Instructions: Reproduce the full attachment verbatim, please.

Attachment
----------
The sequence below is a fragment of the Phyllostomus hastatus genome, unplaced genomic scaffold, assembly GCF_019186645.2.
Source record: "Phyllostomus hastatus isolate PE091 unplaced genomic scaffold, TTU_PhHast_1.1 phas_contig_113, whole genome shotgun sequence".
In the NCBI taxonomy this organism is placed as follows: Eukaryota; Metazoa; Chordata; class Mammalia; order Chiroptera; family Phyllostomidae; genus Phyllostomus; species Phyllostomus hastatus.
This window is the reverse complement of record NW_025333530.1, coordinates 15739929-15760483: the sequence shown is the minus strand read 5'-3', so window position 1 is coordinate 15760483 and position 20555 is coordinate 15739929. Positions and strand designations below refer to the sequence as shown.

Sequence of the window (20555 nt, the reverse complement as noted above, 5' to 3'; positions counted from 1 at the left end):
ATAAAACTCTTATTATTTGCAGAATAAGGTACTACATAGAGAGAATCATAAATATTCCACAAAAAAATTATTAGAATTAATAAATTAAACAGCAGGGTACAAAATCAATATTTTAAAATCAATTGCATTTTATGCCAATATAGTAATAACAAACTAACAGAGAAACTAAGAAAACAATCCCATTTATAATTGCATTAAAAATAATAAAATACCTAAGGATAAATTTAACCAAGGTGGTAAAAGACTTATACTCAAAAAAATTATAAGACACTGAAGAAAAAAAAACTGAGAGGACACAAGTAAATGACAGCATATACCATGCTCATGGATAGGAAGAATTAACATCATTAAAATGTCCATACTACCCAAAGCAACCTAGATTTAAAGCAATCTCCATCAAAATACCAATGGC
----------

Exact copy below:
The sequence below is a fragment of the Phyllostomus hastatus genome, unplaced genomic scaffold, assembly GCF_019186645.2.
Source record: "Phyllostomus hastatus isolate PE091 unplaced genomic scaffold, TTU_PhHast_1.1 phas_contig_113, whole genome shotgun sequence".
In the NCBI taxonomy this organism is placed as follows: Eukaryota; Metazoa; Chordata; class Mammalia; order Chiroptera; family Phyllostomidae; genus Phyllostomus; species Phyllostomus hastatus.
This window is the reverse complement of record NW_025333530.1, coordinates 15739929-15760483: the sequence shown is the minus strand read 5'-3', so window position 1 is coordinate 15760483 and position 20555 is coordinate 15739929. Positions and strand designations below refer to the sequence as shown.

Sequence of the window (20555 nt, the reverse complement as noted above, 5' to 3'; positions counted from 1 at the left end):
ATAAAACTCTTATTATTTGCAGAATAAGGTACTACATAGAGAGAATCATAAATATTCCACAAAAAAATTATTAGAATTAATAAATTAAACAGCAGGGTACAAAATCAATATTTTAAAATCAATTGCATTTTATGCCAATATAGTAATAACAAACTAACAGAGAAACTAAGAAAACAATCCCATTTATAATTGCATTAAAAATAATAAAATACCTAAGGATAAATTTAACCAAGGTGGTAAAAGACTTATACTCAAAAAAATTATAAGACACTGAAGAAAAAAAAACTGAGAGGACACAAGTAAATGACAGCATATACCATGCTCATGGATAGGAAGAATTAACATCATTAAAATGTCCATACTACCCAAAGCAACCTAGATTTAAAGCAATCTCCATCAAAATACCAATGGC